Camp Goes Quicker, Smoother for Second-Year Wide Receiver Gonzalez
TERRE HAUTE, Ind. – Things are different now for Anthony Gonzalez.
And just how different they are for the Colts' second-year wide receiver can be seen in how he views this week's closing of 2008 Colts Training Camp.
This time last year, Gonzalez said, it seemed as if the Colts would never leave the Rose-Hulman Institute of Technology, because for Gonzalez – a first-round selection in the 2007 NFL Draft – camp seemed to drag forever. Fast forward a year.
How times change.
The end of camp, he said, has arrived "much quicker," he said. "Much quicker."
"Last year, I remember feeling like we were here for three months," Gonzalez said this week at Colts training camp, which will conclude Friday with a 9:30 a.m. practice.
"Every day was a mental and physical grind last year. This year, it's still obviously difficult. The level of work is still high, but it's a completely different thought process for me."
That's the difference in one year to the next in the NFL.
Specifically, Colts Head Coach Tony Dungy said, it's the difference for a quality young player in a rookie season and a second season.
Dungy and Colts President Bill Polian often have said a player typically makes his biggest improvement between his first and second season, and thus far in camp and preseason, Dungy said Gonzalez has shown signs of making such a jump.
"Anthony's doing well," Dungy said. "He learned a lot as a rookie. He's a very confident guy and a very smart guy. I think just knowing the offense better, he's going to have the same progression that (Colts third-year running back) Joseph Addai had (last season).
"He (Gonzalez) had a good year (last season), but it will be so much smoother and easier for him this year I think his production level is really going to pick up."
Not that he was anything close to unproductive last season.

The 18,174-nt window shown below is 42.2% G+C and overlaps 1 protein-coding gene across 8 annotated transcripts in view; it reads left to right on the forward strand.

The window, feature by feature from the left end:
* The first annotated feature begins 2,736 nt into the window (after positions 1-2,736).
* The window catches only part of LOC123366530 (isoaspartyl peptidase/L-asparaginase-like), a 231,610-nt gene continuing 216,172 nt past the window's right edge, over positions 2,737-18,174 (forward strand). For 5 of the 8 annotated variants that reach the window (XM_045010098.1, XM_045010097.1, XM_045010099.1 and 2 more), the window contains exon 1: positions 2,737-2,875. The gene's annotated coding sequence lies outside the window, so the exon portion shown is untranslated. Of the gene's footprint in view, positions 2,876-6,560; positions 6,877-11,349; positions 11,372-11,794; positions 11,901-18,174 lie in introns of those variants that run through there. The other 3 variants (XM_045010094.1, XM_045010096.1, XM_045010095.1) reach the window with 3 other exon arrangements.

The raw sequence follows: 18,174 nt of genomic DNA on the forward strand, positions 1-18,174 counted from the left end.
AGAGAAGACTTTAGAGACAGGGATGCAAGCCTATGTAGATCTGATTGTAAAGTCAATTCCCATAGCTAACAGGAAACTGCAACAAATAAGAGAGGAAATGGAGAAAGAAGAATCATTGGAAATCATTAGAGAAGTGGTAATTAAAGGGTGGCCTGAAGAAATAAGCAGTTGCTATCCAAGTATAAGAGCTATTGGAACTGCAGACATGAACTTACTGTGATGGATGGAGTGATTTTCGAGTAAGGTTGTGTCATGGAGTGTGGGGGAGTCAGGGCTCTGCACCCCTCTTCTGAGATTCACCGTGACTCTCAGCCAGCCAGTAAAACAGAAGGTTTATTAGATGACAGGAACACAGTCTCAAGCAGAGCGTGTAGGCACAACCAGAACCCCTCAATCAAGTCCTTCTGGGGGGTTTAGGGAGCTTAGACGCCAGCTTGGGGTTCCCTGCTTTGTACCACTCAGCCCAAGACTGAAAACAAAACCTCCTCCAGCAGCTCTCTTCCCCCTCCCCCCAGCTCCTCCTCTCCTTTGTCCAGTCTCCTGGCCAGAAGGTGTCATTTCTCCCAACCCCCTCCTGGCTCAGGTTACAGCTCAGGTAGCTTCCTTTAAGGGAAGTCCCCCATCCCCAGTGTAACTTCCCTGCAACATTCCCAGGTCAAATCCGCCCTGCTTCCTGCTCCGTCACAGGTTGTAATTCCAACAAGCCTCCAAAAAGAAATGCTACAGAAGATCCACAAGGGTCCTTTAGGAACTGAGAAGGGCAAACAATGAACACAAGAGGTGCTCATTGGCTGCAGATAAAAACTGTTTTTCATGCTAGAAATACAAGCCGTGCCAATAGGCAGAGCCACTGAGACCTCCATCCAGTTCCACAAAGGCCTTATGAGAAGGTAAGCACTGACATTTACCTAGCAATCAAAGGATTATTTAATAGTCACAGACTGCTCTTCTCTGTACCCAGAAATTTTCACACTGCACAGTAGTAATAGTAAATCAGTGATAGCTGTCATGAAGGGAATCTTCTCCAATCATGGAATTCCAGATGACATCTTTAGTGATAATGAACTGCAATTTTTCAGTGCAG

Gonzalez, who played collegiately at Ohio State, played in 13 games last season, starting nine, with all but one of the starts coming in place of eight-time Pro Bowl wide receiver Marvin Harrison, who missed 11 games last season with a knee injury.
For Gonzalez, that meant playing much of the season outside in place of Harrison and just part of the season in the slot – the position he played in college and the one for which he originally was drafted.
He finished the season with 37 receptions for 576 yards and three touchdowns, catching 22 passes for 369 yards and three touchdowns in his final five regular-season games.
When Harrison returned in the team's playoff loss to San Diego, Gonzalez played as the third receiver, catching four passes for 79 yards and a 55-yard touchdown.
And while Dungy said he expects Gonzalez's production to increase, Gonzalez said he doesn't view success or failure in statistical terms.
"I don't set production goals," Gonzalez said. "I have different goals. They're boring goals. I've never been a numbers guy, so I don't look at stats, because it's pointless. If you're a receiver, there are so many things that have to take place for you to get numbers on top of you doing your job."
Gonzalez said despite his production as a rookie, it wasn't until a late-season game against Oakland – a game in which he caught the game-winning touchdown pass – that he felt he belonged as a valued member of the roster.
"The Oakland game was when I stopped feeling like a rookie," Gonzalez said. "I remember feeling in the Oakland game . . maybe not that I wasn't a rookie anymore, but I remember feeling like I was finally a part of the team as opposed to some slappy that they throw out there."
If he got that feeling in Oakland last season, he became more secure in it in training camp. Even if it doesn't feel as if it's lasting particularly long.
"The thought process is different," he said. "It's certainly not a relaxed mindset or an overly comfortable mindset. I would say it's more focused on details as opposed to big-picture things. The bigger picture, I have. Now, it's just hammering the details.
"It just helps with understanding, knowing people and knowing your way around a little bit. You don't have to worry necessarily as much about what the play is. You can worry about how to get open. Hopefully, it translates in a positive way, but you never really know until the bullets are real, or whatever they say. I guess we'll find out."